All disbursements from a 401(k) plan are fully taxed at the ordinary income tax rate.   A person with no mortgage disburses enough to cover discretionary expenses and taxes   A person with a mortgage must disburse enough to cover discretionary expenses, the mortgage and taxes.

The disbursement to cover the mortgage leads to additional taxes because all disbursement from the 401(k) plan is taxed.  MOREOVER, THE DISBURSEMENT ON FUNDS USED TO COVER THE TAX ON THE 401(K) DISBURSEMENT IS ALSO TAXED.

Part of Social Security is taxed for people with income over a certain threshold.  A quick way to find out if part of Social Security benefit is taxable is to compare your income to the threshold for your filing status -- $25,000 for filing status single and $32,000 for filing status married.

Higher disbursements from the 401(k) plan can increase your adjusted gross income beyond the threshold and increase the amount of the Social Security benefit subject to tax.   Of course any 401(k) disbursement used to pay the income tax is also taxed.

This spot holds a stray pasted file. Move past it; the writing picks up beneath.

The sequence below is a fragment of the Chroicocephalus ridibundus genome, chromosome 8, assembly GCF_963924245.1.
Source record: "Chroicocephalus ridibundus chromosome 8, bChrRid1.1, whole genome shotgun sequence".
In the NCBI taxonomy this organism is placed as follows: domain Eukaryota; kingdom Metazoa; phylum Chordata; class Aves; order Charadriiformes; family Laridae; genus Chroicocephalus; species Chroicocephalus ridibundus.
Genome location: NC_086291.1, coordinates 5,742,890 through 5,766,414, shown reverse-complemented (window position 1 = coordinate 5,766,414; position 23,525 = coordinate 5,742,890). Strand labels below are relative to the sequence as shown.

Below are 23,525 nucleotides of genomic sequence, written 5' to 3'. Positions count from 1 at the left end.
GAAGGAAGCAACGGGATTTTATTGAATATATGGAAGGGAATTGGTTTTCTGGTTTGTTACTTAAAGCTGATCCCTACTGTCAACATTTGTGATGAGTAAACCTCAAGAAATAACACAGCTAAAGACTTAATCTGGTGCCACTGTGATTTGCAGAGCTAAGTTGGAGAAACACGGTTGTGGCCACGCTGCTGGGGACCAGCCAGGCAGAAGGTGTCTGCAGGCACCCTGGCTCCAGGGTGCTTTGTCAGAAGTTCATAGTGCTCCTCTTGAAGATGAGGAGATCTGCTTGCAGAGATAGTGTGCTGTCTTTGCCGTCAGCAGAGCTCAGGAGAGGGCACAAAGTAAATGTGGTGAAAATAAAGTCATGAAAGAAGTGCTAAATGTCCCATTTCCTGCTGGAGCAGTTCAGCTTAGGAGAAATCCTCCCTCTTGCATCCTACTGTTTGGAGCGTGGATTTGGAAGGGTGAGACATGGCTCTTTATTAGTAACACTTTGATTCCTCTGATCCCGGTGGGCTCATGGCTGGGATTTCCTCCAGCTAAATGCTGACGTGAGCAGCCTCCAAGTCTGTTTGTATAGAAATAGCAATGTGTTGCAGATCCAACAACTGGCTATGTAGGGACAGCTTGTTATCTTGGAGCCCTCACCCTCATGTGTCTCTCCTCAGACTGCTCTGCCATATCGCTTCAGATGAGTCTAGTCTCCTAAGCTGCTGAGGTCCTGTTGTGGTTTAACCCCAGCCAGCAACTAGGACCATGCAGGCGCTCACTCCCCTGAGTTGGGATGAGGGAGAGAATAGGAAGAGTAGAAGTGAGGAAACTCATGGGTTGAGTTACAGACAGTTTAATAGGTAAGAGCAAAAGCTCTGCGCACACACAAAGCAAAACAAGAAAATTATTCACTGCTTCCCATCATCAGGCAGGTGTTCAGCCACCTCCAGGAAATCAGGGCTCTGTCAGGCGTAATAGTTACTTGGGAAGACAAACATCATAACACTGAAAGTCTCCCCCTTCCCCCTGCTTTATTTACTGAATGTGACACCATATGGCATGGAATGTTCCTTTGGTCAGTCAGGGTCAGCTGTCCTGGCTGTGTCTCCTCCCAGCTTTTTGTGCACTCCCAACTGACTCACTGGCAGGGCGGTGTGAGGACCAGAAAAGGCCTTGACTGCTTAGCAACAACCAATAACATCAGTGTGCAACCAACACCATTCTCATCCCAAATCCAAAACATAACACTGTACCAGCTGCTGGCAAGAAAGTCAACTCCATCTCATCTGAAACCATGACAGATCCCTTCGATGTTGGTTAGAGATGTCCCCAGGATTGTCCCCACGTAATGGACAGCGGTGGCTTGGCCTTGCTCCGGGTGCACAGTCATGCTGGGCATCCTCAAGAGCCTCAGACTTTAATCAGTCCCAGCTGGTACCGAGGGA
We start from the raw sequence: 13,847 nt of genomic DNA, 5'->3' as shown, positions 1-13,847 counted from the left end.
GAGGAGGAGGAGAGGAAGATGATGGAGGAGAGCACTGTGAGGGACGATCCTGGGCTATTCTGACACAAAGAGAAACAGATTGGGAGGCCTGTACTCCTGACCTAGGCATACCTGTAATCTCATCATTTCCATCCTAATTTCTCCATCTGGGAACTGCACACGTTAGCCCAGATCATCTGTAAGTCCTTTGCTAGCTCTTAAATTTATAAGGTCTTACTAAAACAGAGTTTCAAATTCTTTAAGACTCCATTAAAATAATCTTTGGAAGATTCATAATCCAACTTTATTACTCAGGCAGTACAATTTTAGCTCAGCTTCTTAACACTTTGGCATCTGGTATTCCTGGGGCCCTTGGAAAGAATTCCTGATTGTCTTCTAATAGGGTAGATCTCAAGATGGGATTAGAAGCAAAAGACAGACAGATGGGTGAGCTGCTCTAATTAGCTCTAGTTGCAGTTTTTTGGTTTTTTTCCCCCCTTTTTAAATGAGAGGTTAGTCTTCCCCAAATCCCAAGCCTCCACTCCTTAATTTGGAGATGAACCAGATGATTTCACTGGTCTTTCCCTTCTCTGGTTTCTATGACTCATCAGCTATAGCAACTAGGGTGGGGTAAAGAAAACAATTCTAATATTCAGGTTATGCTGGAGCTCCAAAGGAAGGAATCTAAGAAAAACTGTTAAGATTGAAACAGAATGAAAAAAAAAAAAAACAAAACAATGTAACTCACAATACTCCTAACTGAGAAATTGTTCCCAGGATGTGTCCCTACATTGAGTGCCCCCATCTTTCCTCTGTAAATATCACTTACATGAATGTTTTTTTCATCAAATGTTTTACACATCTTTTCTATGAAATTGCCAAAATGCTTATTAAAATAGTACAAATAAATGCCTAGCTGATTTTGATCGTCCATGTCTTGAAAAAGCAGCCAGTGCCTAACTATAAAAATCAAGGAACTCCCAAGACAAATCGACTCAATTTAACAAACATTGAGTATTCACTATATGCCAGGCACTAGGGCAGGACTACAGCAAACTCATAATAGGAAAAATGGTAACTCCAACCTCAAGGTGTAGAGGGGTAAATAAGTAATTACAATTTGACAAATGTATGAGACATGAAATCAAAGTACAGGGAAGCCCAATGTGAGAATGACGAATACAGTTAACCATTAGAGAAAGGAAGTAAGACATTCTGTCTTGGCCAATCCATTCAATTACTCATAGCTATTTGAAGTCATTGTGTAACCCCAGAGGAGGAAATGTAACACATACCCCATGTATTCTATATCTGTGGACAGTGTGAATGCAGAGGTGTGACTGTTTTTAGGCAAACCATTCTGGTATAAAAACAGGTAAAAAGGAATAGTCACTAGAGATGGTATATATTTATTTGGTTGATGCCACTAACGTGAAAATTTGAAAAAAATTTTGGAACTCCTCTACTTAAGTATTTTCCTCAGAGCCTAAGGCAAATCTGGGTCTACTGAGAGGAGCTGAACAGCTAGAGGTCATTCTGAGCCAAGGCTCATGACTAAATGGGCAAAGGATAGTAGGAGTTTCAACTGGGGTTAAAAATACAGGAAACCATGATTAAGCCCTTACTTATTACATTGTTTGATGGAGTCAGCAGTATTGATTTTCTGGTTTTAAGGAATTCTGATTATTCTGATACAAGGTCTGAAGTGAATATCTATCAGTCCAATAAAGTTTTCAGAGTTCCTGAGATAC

So let’s take a household with all financial assets in their 401(k) plan with a $30,000 annual mortgage.   This monthly mortgage is $2,500, not huge.   Let’s assume that the person has to pay around $1,000 more in tax on Social Security benefits because of the additional disbursement to pay down the mortgage.  A first order approximation of the amount of additional tax needed because of the additional $31,000 disbursement is $31,000 x the marginal tax rate for the taxpayer.   For most filers the marginal tax rate would be around 25 percent in 2014.